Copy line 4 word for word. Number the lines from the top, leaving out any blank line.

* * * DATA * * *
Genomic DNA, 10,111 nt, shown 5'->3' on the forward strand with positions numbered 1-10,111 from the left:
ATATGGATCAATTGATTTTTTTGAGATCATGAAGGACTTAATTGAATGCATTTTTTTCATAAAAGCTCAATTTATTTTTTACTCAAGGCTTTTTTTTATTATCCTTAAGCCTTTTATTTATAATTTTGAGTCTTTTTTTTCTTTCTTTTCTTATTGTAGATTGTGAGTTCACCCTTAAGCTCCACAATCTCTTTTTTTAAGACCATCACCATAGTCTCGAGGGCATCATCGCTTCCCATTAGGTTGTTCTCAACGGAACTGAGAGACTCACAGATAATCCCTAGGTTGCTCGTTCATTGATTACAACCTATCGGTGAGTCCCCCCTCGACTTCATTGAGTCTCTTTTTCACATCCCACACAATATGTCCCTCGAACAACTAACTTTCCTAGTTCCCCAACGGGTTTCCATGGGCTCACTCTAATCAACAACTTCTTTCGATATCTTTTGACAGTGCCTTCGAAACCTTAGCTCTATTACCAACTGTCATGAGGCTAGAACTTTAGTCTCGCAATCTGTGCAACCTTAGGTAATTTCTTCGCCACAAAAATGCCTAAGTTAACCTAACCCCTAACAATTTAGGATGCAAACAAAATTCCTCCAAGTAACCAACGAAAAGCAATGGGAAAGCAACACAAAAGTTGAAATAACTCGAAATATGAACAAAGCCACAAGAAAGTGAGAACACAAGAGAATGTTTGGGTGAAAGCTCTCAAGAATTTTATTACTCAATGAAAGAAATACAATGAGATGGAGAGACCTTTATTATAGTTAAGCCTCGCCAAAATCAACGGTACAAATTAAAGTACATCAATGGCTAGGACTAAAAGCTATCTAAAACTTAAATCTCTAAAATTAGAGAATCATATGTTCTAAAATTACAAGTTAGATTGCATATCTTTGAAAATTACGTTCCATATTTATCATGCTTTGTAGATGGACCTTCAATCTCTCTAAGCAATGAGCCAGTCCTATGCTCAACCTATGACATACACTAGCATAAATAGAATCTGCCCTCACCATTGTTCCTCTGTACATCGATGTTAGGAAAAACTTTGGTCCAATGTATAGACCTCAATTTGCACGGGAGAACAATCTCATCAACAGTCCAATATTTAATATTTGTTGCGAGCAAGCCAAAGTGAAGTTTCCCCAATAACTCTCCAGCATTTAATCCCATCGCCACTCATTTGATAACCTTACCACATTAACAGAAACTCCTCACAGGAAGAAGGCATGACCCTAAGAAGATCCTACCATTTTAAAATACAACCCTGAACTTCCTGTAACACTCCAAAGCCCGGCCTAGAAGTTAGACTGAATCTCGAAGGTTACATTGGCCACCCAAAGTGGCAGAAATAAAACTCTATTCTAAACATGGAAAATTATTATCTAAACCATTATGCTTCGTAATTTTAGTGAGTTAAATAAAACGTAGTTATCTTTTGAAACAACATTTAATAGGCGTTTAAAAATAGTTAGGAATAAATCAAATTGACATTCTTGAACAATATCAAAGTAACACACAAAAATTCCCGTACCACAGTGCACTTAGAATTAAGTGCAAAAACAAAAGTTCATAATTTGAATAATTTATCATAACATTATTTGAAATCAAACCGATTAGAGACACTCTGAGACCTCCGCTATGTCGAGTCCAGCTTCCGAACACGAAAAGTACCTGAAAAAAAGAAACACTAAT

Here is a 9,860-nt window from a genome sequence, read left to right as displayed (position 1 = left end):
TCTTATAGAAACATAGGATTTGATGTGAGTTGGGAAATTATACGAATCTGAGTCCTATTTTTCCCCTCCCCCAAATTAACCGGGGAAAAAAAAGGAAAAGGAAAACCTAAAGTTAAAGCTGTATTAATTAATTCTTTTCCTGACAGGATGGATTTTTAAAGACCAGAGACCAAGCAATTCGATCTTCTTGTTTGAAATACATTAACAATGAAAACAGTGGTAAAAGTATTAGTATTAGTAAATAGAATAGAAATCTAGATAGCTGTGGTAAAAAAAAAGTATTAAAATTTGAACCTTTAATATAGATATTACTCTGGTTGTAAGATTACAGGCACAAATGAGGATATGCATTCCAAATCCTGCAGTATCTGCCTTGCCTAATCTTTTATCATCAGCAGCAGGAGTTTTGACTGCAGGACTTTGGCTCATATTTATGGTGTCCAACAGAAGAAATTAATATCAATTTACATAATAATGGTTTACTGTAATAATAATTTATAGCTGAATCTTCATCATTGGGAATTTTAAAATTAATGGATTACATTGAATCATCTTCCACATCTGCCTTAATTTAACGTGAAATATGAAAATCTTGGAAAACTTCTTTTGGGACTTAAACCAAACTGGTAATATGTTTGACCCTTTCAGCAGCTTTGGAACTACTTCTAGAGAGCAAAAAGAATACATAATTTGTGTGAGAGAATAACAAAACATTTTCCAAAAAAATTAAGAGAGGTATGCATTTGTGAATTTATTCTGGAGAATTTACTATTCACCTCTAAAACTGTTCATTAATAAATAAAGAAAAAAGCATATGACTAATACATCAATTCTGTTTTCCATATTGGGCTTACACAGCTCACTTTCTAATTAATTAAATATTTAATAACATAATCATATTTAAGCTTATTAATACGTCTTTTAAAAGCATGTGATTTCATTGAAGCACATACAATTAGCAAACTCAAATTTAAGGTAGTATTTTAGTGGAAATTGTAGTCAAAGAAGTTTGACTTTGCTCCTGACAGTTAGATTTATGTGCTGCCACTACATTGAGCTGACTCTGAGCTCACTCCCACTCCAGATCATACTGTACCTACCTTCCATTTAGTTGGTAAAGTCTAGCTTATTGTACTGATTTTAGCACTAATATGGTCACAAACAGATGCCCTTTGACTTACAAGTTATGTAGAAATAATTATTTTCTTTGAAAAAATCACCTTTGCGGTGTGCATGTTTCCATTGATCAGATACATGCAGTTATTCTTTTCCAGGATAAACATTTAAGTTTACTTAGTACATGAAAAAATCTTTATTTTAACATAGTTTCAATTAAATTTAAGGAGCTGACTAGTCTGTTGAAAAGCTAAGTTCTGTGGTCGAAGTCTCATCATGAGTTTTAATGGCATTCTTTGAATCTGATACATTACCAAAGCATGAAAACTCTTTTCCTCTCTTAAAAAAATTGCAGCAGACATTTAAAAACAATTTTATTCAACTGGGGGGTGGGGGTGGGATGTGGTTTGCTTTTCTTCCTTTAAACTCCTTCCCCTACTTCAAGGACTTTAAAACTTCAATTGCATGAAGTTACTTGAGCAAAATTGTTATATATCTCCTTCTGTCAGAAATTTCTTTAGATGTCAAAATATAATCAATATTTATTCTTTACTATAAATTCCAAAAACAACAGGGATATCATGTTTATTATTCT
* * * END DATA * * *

TCTTATAGAAACATAGGATTTGATGTGAGTTGGGAAATTATACGAATCTGAGTCCTATTTTTCCCCTCCCCCAAATTAACCGGGGAAAAAAAAGGAAAAGGAAAACCTAAAGTTAAAGCTGTATTAATTAATTCTTTTCCTGACAGGATGGATTTTTAAAGACCAGAGACCAAGCAATTCGATCTTCTTGTTTGAAATACATTAACAATGAAAACAGTGGTAAAAGTATTAGTATTAGTAAATAGAATAGAAATCTAGATAGCTGTGGTAAAAAAAAAGTATTAAAATTTGAACCTTTAATATAGATATTACTCTGGTTGTAAGATTACAGGCACAAATGAGGATATGCATTCCAAATCCTGCAGTATCTGCCTTGCCTAATCTTTTATCATCAGCAGCAGGAGTTTTGACTGCAGGACTTTGGCTCATATTTATGGTGTCCAACAGAAGAAATTAATATCAATTTACATAATAATGGTTTACTGTAATAATAATTTATAGCTGAATCTTCATCATTGGGAATTTTAAAATTAATGGATTACATTGAATCATCTTCCACATCTGCCTTAATTTAACGTGAAATATGAAAATCTTGGAAAACTTCTTTTGGGACTTAAACCAAACTGGTAATATGTTTGACCCTTTCAGCAGCTTTGGAACTACTTCTAGAGAGCAAAAAGAATACATAATTTGTGTGAGAGAATAACAAAACATTTTCCAAAAAAATTAAGAGAGGTATGCATTTGTGAATTTATTCTGGAGAATTTACTATTCACCTCTAAAACTGTTCATTAATAAATAAAGAAAAAAGCATATGACTAATACATCAATTCTGTTTTCCATATTGGGCTTACACAGCTCACTTTCTAATTAATTAAATATTTAATAACATAATCATATTTAAGCTTATTAATACGTCTTTTAAAAGCATGTGATTTCATTGAAGCACATACAATTAGCAAACTCAAATTTAAGGTAGTATTTTAGTGGAAATTGTAGTCAAAGAAGTTTGACTTTGCTCCTGACAGTTAGATTTATGTGCTGCCACTACATTGAGCTGACTCTGAGCTCACTCCCACTCCAGATCATACTGTACCTACCTTCCATTTAGTTGGTAAAGTCTAGCTTATTGTACTGATTTTAGCACTAATATGGTCACAAACAGATGCCCTTTGACTTACAAGTTATGTAGAAATAATTATTTTCTTTGAAAAAATCACCTTTGCGGTGTGCATGTTTCCATTGATCAGATACATGCAGTTATTCTTTTCCAGGATAAACATTTAAGTTTACTTAGTACATGAAAAAATCTTTATTTTAACATAGTTTCAATTAAATTTAAGGAGCTGACTAGTCTGTTGAAAAGCTAAGTTCTGTGGTCGAAGTCTCATCATGAGTTTTAATGGCATTCTTTGAATCTGATACATTACCAAAGCATGAAAACTCTTTTCCTCTCTTAAAAAAATTGCAGCAGACATTTAAAAACAATTTTATTCAACTGGGGGGTGGGGGTGGGATGTGGTTTGCTTTTCTTCCTTTAAACTCCTTCCCCTACTTCAAGGACTTTAAAACTTCAATTGCATGAAGTTACTTGAGCAAAATTGTTATATATCTCCTTCTGTCAGAAATTTCTTTAGATGTCAAAATATAATCAATATTTATTCTTTACTATAAATTCCAAAAACAACAGGGATATCATGTTTATTATTCT